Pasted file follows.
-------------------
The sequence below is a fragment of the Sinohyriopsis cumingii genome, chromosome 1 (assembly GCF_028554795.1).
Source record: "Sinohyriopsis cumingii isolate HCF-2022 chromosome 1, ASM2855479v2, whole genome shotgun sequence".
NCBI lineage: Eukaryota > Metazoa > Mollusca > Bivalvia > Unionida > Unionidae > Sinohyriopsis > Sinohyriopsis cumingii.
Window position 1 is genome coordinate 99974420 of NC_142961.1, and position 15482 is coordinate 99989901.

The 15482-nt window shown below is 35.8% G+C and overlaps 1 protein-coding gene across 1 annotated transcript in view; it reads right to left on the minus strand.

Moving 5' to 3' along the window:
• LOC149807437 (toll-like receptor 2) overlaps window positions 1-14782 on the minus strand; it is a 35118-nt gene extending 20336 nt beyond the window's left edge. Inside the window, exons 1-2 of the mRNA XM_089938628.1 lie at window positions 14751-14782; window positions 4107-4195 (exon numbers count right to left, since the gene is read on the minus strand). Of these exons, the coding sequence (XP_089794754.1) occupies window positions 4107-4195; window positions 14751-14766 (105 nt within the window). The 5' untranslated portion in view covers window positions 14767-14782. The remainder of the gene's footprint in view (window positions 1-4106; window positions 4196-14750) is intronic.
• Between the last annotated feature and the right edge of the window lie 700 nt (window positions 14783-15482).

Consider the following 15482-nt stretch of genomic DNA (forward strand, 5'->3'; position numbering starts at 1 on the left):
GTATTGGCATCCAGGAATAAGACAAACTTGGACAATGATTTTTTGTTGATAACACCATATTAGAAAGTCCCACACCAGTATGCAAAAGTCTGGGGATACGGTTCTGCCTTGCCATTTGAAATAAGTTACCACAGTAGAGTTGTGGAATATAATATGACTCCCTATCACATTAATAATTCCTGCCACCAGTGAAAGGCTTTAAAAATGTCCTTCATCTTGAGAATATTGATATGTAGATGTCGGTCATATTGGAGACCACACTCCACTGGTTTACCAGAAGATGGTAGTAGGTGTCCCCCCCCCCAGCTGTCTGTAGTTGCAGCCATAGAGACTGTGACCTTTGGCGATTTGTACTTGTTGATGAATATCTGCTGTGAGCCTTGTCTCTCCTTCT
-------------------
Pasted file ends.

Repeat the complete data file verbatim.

The sequence below is a fragment of the Sinohyriopsis cumingii genome, chromosome 1 (assembly GCF_028554795.1).
Source record: "Sinohyriopsis cumingii isolate HCF-2022 chromosome 1, ASM2855479v2, whole genome shotgun sequence".
NCBI lineage: Eukaryota > Metazoa > Mollusca > Bivalvia > Unionida > Unionidae > Sinohyriopsis > Sinohyriopsis cumingii.
Window position 1 is genome coordinate 99974420 of NC_142961.1, and position 15482 is coordinate 99989901.

The 15482-nt window shown below is 35.8% G+C and overlaps 1 protein-coding gene across 1 annotated transcript in view; it reads right to left on the minus strand.

Moving 5' to 3' along the window:
• LOC149807437 (toll-like receptor 2) overlaps window positions 1-14782 on the minus strand; it is a 35118-nt gene extending 20336 nt beyond the window's left edge. Inside the window, exons 1-2 of the mRNA XM_089938628.1 lie at window positions 14751-14782; window positions 4107-4195 (exon numbers count right to left, since the gene is read on the minus strand). Of these exons, the coding sequence (XP_089794754.1) occupies window positions 4107-4195; window positions 14751-14766 (105 nt within the window). The 5' untranslated portion in view covers window positions 14767-14782. The remainder of the gene's footprint in view (window positions 1-4106; window positions 4196-14750) is intronic.
• Between the last annotated feature and the right edge of the window lie 700 nt (window positions 14783-15482).

Consider the following 15482-nt stretch of genomic DNA (forward strand, 5'->3'; position numbering starts at 1 on the left):
GTATTGGCATCCAGGAATAAGACAAACTTGGACAATGATTTTTTGTTGATAACACCATATTAGAAAGTCCCACACCAGTATGCAAAAGTCTGGGGATACGGTTCTGCCTTGCCATTTGAAATAAGTTACCACAGTAGAGTTGTGGAATATAATATGACTCCCTATCACATTAATAATTCCTGCCACCAGTGAAAGGCTTTAAAAATGTCCTTCATCTTGAGAATATTGATATGTAGATGTCGGTCATATTGGAGACCACACTCCACTGGTTTACCAGAAGATGGTAGTAGGTGTCCCCCCCCCCAGCTGTCTGTAGTTGCAGCCATAGAGACTGTGACCTTTGGCGATTTGTACTTGTTGATGAATATCTGCTGTGAGCCTTGTCTCTCCTTCT